A few of you are strong economic libertarians.  A few of you are strong social libertarians.  I maintain many libertarian positions as do most of the rest of us here, and I have always found Cato’s web page worth the read.  I think all of us should read this:

and this:

Some of us will also find this worthy as background material, because it centers on the kind of important philosophical matters Cato raises that could indeed be silenced:

Partisan Democrats may think Cato is already a tool of Republicans, so I would not bother to recommend these articles at PL.   I think that any of you here from “left” to “right” who have ever gone to Volokh or to Libertarianism 101 recognize the difference.  When we argue policy, we may line up with the “platform” of one party far more than another, but political parties live first for self perpetuation by getting elected, which means raising money and votes, not to have true discussions of why policies make sense from a philosophical perspective.  We have some well established strains of political philosophy.  Libertarianism is one of them.  I want Cato to survive.

12 Responses

  1. Fascinating post, Mark–I had no idea about the machinations behind the scenes. While I’ve never been a fan of the CATO Institute, I did respect their independence from partisan politics, and since we started ATiM I’ve been reading Libertarianism 101 fairly regularly and The Volokh Conspiracy on occasion. I think the Koch brothers taking over CATO would be a huge loss for independent analysis and research on political policy, and turn it into little more than another Heritage Foundation.

    Thanks for putting this post (and the earlier Syria one) together!


  2. There is an irony laden lesson in there on intellectual independence somewhere but it’s too late on a Friday night to find it.

    A couple of cliches do come to mind:

    The one who pays the piper calls the tune.


    Lay down with dogs and you get up with fleas.


  3. mark, (ditto michi) thanks for this and your Syria post. I have not yet read the baseline link, but I noted that some comments on the volokh thread supported letting Cato die. I’m still digesting this, but it does seem to present some interesting questions that might change after the legal issues are decided.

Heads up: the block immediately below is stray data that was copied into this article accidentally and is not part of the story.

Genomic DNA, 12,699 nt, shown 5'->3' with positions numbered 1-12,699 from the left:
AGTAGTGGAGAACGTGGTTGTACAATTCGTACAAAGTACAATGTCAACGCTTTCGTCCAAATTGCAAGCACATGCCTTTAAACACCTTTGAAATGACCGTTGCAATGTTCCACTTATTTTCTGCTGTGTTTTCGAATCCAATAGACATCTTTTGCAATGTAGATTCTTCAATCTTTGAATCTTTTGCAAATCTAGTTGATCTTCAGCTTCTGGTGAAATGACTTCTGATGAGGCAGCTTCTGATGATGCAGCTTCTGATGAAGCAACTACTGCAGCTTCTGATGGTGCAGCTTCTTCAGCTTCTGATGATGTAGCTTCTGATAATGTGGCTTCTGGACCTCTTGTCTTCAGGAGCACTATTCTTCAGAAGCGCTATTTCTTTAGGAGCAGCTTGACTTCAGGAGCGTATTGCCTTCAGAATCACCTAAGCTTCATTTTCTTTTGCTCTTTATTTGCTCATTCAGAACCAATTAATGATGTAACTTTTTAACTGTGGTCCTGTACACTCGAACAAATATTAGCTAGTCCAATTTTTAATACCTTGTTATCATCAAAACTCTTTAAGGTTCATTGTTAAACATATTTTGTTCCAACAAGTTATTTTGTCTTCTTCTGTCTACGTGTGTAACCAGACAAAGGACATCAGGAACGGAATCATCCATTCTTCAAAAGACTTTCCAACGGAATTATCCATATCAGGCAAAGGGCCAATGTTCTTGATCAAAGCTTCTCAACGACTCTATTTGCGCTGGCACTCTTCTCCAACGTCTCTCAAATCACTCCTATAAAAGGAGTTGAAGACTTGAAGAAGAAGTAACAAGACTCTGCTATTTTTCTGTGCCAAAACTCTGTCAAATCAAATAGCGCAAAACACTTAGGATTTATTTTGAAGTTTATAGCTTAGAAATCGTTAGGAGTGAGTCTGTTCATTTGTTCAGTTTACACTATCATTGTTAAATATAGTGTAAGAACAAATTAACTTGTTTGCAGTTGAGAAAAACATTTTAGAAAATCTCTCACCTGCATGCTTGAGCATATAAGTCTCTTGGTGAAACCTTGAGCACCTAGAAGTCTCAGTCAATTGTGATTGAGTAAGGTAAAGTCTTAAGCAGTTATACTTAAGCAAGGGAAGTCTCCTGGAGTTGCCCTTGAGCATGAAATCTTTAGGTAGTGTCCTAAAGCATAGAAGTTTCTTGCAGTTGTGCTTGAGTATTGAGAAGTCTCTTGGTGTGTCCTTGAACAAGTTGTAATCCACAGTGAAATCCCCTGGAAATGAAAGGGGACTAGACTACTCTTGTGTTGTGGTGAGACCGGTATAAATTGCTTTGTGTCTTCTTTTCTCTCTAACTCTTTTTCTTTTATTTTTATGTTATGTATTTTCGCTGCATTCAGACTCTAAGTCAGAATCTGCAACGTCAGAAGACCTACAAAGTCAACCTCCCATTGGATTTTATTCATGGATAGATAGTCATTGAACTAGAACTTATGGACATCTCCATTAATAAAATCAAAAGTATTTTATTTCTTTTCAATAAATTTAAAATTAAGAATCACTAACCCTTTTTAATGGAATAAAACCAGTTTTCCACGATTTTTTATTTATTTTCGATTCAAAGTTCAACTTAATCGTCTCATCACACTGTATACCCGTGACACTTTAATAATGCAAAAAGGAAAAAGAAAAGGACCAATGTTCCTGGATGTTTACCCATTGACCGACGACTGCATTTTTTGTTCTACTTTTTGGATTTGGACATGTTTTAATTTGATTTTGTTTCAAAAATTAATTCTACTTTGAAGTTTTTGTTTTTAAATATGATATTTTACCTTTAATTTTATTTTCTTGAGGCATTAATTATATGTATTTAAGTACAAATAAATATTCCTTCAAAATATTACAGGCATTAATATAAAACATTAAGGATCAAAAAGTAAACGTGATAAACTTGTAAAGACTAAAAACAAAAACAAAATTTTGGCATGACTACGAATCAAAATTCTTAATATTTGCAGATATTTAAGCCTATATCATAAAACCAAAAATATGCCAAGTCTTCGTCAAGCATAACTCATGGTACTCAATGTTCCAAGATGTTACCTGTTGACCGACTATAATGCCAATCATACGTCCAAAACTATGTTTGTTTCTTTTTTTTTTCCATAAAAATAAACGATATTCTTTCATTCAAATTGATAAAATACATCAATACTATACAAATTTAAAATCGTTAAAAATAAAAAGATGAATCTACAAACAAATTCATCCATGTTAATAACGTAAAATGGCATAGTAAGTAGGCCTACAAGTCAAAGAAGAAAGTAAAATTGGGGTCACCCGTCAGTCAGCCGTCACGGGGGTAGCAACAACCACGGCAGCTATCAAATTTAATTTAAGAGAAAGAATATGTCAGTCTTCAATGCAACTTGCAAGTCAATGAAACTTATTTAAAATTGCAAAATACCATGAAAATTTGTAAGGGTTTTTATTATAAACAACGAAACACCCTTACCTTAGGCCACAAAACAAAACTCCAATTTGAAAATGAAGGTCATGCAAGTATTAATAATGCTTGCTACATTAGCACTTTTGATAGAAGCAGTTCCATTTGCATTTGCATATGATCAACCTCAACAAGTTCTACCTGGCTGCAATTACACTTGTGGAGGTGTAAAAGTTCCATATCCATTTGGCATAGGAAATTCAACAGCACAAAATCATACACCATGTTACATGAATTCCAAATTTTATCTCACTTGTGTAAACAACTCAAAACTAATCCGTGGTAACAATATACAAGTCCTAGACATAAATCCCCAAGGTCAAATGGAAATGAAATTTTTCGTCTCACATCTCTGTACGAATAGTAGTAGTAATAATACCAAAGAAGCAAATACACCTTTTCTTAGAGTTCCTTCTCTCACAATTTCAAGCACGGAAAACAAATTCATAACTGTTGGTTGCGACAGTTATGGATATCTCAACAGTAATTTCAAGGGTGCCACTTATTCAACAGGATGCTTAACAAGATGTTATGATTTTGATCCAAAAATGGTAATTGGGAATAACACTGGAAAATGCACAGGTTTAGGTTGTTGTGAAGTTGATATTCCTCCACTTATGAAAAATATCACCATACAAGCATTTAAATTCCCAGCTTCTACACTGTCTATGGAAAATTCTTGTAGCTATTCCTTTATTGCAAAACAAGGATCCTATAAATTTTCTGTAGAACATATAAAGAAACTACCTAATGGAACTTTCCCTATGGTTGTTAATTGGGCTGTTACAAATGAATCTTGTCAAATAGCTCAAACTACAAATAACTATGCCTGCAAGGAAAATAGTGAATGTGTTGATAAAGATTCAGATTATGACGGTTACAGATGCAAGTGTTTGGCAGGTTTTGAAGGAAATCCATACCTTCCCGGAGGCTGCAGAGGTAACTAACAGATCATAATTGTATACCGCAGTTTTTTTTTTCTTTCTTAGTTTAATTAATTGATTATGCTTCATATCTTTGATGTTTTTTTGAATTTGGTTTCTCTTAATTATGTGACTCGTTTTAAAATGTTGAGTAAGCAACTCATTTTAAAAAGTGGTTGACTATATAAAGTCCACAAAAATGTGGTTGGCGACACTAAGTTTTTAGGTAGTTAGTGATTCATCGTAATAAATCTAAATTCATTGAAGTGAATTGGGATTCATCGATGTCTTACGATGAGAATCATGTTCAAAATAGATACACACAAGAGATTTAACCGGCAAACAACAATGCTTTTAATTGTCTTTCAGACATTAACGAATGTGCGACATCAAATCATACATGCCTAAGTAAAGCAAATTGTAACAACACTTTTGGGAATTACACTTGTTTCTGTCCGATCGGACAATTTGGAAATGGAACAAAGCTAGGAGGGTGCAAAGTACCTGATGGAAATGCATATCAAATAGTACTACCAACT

4. I read a relevant article by Ezra Klein here.

    Here’s the essential text from Ezra:

    “That’s because Cato is, well, “the foremost advocate for small-government principles in American life.” It advocates those principles when Democrats are in power, and when Republicans are in power. When I read Cato’s take on a policy question, I can trust that it is informed by more than partisan convenience. The same can’t be said for other think tanks in town.

    “The Heritage Foundation, for instance, is a conservative think tank that professes to pursue goals similar to Cato’s. Where Cato’s motto is “individual liberty, free markets, and peace,” Heritage’s mission is the advancement of “conservative public policies based on the principles of free enterprise, limited government, individual freedom, traditional American values, and a strong national defense.”

    “In practice, however, whatever the Republican Party wants, so does Heritage. In 1989, Heritage helped develop the idea of universal health care delivered by the private sector through an individual mandate. In the early 1990s, it helped Senate Republicans build that concept into a legislative alternative to President Bill Clinton’s proposed reforms. In the early 2000s, Heritage worked with then-Governor Mitt Romney to implement the plan in Massachusetts. Then, when Obama won office and Democrats adopted Heritage’s idea, Heritage promptly fell into step with the Republican Party and turned ferociously against it.”



  5. Thanks for the link to Ezra, bb. His view that Cato is unique is even stronger than my notion that it is valuable.

    ‘Goose and Okie, your compliments are welcome, indeed. And Okie got me to look at the comments at Volokh, which were quite pointed.


  6. The monetization of thought has been with us for some time. This is just a continuation of the trend.

    To me it was only a matter of time before the Kochs decided to exert influence over the institute their money helped start. Sad, perhaps, but inevitable.


  7. To me it was only a matter of time before the Kochs decided to exert influence over the institute their money helped start. Sad, perhaps, but inevitable.

    I don’t think I’d ever even heard of the Kochs until they started Americans for Prosperity. . . but your perspective doesn’t surprise me, MsJS. I am surprised, given how successful in their own realms CATO and AFP are, that they’d even want to create the suspicion that the CATO would become yet another partisan “think tank”. It’s not like AFP really needs help with “research”, since the Heritage Foundation already exists.


  8. Perhaps the amount of concern over the future of Cato means that if the Koch’s succeed with their nefarious plan, there will be an opening for someone to take over the original Cato mission. Markets abhor a vacuum, and all that.